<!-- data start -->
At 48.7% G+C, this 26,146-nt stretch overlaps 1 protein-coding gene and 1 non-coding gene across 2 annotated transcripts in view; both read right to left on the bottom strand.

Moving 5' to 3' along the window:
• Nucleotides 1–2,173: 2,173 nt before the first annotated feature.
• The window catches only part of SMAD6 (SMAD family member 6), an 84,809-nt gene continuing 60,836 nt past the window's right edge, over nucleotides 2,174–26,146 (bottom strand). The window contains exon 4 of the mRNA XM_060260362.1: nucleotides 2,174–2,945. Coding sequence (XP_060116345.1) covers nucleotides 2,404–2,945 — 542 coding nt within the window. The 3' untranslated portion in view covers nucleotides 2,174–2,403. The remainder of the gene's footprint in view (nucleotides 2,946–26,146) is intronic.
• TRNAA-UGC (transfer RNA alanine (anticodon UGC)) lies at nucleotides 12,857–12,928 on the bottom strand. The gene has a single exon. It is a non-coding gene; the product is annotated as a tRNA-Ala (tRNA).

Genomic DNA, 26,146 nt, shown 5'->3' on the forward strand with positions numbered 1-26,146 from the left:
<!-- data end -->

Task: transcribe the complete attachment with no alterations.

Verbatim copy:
At 48.7% G+C, this 26,146-nt stretch overlaps 1 protein-coding gene and 1 non-coding gene across 2 annotated transcripts in view; both read right to left on the bottom strand.

Moving 5' to 3' along the window:
• Nucleotides 1–2,173: 2,173 nt before the first annotated feature.
• The window catches only part of SMAD6 (SMAD family member 6), an 84,809-nt gene continuing 60,836 nt past the window's right edge, over nucleotides 2,174–26,146 (bottom strand). The window contains exon 4 of the mRNA XM_060260362.1: nucleotides 2,174–2,945. Coding sequence (XP_060116345.1) covers nucleotides 2,404–2,945 — 542 coding nt within the window. The 3' untranslated portion in view covers nucleotides 2,174–2,403. The remainder of the gene's footprint in view (nucleotides 2,946–26,146) is intronic.
• TRNAA-UGC (transfer RNA alanine (anticodon UGC)) lies at nucleotides 12,857–12,928 on the bottom strand. The gene has a single exon. It is a non-coding gene; the product is annotated as a tRNA-Ala (tRNA).

Genomic DNA, 26,146 nt, shown 5'->3' on the forward strand with positions numbered 1-26,146 from the left: